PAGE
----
THIS I BELIEVE II is Tennessee Tech University’s 2016 #CommonReading Book!

Tennessee Technological University has selected This I Believe II as their 2016 Common Read Book!

All incoming first-year students are required to read This I Believe II this fall, and other university and community members are also invited to participate. Each first-year student will receive a copy of the book in their University Connections course in the fall.

In addition to participating in classroom discussions about This I Believe II‘s themes, students will also have the opportunity to meet Dan Gediman when he visits Tennessee Tech in the fall. Gediman will give a keynote speech discussing his role in the preparation and selection of essays for This I Believe and This I Believe II, and he will host a mini-workshop to assist students in developing their own “This I Believe” essay. Following the workshop and the completion of their “This I Believe” essays, students will be invited to submit their essays for inclusion in Tennessee Tech’s own “This I Believe” collection. The essay collection will be published after the fall semester.

Sister Helen Prejean, who contributed an essay to This I Believe IIis also expected to be on campus in the fall as part of Tennessee Tech’s Center Stage lecture series. Additional events are still being planned and more information is to come.

This I Believe II was selected for Tennessee Tech’s Common Book program primarily because of its diverse array of narratives, perspectives, and experiences. “We feel This I Believe II allows readers to experience a variety of events, cultures, and different beliefs through relatively short essays,” explained Allen Mullis, Common Book committee chair and director of Orientation and Student Success. “Unlike previous Common Book selections, students can open up any page and begin reading essays from people of all walks of life.”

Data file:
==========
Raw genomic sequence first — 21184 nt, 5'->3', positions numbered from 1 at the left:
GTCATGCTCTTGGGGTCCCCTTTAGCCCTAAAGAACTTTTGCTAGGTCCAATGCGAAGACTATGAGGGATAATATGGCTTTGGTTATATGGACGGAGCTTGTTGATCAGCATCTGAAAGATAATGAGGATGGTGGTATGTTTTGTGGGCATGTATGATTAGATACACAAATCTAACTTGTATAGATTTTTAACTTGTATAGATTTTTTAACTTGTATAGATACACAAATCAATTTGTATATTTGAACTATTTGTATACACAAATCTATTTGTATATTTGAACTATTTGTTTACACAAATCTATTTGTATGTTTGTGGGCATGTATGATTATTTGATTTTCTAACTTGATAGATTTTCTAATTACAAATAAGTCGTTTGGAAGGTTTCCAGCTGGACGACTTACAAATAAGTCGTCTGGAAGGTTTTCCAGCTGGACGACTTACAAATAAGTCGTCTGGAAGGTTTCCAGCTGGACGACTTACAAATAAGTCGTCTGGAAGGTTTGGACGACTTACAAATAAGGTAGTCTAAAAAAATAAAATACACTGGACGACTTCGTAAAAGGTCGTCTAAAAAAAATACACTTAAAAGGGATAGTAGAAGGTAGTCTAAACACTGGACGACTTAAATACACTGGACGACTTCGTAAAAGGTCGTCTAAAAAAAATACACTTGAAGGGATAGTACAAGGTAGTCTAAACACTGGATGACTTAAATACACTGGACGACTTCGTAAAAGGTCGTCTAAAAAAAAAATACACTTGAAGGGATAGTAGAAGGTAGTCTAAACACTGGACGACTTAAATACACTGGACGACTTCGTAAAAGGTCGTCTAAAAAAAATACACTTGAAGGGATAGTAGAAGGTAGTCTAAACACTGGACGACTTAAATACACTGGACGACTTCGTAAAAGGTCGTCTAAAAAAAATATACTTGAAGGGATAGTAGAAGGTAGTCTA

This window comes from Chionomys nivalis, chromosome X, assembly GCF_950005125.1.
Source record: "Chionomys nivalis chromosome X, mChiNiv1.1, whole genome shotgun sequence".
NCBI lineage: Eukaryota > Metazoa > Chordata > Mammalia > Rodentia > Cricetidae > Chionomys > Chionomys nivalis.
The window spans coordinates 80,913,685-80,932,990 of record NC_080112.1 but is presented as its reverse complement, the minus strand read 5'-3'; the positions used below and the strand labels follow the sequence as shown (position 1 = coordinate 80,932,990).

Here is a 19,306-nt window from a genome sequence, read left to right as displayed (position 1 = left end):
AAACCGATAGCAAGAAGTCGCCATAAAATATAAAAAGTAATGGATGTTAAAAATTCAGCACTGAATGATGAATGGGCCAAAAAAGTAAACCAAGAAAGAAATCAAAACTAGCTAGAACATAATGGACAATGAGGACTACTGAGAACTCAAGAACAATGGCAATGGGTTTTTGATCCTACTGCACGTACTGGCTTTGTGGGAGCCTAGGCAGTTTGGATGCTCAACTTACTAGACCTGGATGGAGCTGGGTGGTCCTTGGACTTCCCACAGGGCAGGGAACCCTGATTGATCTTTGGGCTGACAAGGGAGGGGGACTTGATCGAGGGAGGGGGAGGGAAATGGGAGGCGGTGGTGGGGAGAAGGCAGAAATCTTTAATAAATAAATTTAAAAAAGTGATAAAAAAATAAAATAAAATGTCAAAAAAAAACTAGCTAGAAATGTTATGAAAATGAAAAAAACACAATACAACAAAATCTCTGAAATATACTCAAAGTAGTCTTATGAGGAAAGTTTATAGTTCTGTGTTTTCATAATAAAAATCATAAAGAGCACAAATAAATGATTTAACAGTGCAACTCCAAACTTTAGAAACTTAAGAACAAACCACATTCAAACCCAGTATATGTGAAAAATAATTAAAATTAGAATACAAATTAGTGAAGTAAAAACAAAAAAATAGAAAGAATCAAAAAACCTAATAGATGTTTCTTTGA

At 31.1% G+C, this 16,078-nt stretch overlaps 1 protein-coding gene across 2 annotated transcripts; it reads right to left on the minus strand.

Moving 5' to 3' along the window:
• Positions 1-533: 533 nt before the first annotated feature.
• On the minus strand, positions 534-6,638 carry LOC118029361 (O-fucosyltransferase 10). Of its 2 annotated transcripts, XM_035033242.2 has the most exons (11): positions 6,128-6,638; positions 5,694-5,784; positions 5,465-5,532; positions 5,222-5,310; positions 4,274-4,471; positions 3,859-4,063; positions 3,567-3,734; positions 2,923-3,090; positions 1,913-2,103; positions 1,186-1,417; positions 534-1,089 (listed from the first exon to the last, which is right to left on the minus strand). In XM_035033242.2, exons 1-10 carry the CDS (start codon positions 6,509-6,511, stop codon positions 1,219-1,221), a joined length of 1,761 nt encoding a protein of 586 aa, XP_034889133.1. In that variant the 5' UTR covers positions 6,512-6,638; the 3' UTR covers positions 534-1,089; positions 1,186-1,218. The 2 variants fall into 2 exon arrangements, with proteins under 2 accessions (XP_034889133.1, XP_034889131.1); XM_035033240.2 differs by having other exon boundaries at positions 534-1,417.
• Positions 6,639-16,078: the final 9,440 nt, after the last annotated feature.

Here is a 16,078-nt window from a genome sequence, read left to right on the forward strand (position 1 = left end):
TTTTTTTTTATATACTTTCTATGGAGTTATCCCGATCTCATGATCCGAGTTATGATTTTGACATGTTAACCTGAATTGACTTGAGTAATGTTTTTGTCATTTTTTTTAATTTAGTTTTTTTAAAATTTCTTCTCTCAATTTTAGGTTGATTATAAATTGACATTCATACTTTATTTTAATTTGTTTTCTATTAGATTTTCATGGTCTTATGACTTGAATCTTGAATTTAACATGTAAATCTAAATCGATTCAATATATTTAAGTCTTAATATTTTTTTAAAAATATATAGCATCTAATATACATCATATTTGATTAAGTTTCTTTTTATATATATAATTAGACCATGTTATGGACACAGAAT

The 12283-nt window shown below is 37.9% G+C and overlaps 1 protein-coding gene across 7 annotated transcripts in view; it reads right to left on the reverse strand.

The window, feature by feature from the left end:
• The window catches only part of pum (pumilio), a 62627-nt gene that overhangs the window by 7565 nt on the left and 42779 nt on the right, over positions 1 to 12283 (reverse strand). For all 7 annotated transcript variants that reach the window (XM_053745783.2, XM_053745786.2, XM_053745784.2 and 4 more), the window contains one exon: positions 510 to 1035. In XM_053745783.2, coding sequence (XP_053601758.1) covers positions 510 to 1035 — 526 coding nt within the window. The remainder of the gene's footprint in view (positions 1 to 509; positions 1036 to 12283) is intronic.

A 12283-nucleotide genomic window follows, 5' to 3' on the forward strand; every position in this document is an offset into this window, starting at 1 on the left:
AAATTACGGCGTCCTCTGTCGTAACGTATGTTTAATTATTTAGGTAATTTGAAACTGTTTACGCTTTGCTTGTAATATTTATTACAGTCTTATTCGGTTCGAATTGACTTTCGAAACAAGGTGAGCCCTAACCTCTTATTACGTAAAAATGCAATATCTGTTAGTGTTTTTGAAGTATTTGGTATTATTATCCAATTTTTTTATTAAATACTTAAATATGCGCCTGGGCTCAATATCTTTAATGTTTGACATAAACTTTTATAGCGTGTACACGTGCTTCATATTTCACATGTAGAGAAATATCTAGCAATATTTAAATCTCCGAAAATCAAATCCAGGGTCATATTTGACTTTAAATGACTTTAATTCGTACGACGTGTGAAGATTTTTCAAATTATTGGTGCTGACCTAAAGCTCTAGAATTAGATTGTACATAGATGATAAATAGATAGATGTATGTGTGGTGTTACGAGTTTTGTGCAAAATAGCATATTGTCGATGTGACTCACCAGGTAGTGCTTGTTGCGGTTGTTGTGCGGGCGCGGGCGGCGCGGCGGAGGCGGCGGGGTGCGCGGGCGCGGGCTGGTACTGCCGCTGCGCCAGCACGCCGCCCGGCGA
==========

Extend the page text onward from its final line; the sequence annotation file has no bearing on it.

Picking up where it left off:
This is the fifth year of Tennessee Tech’s Common Book program. Each year, a book is selected by a committee of faculty and staff, who read a selection of books that have been submitted through an online form. All university community members are able to submit book suggestions. The primary goal of this program is to create a shared reading experience for all incoming first-year students, faculty, and many university community members. The Common Book program also seeks to:

  • Challenge students to broaden their personal perspectives through participation in a university and community-wide conversation.
  • Introduce students to contemporary global issues.
  • Develop intellectual engagement inside and outside of the classroom.
  • Create a foundation for students to explore values and ethics.
  • Provide an introduction to the educational experience at Tennessee Tech.

Click here to see other schools that have adopted This I Believe IIand its predecessor, This I Believe. Visit our Popular Picks page for more common reading options from Macmillan!

This I Believe II • Picador • 288 pages

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For the Second Year, Virginia Tech Selects This I Believe II for the Common Book Project

For the second year in a row, Virginia Tech’s Common Book Project selection is This I Believe II: More Personal Philosophies of Remarkable Men and Women. Every first-year student will receive a free copy of the book featuring the university’s signature VT on the cover and a letter Vice President and Dean of Undergraduate Education inside.

The collection of essays “resonated strongly with members of the student body as well as faculty.” Among the seventy-five essayists are musicians Yo-Yo Ma and Béla Fleck, Nobel Prize Winner Elie Wiesel, the founder of the online community Craigslist.org, an anthropology student at the University of Chicago, a diner waitress, and an Iraq War veteran.

Editors Dan Gediman and Jay Allison collaborated to revive Edward R. Murrow’s 1950s radio program, This I Believe, and then brought selected essays from the airwaves to press in This I Believe II and its preceding volume, This I Believe: The Personal Philosophies of Remarkable Men and Women. The collections both include pieces from the original 1950s series as well as contemporary submissions. The books also contain questions for discussion and a guide to writing one’s own This I Believe statement.

VTech's HokieBird Reads THIS I BELIEVE II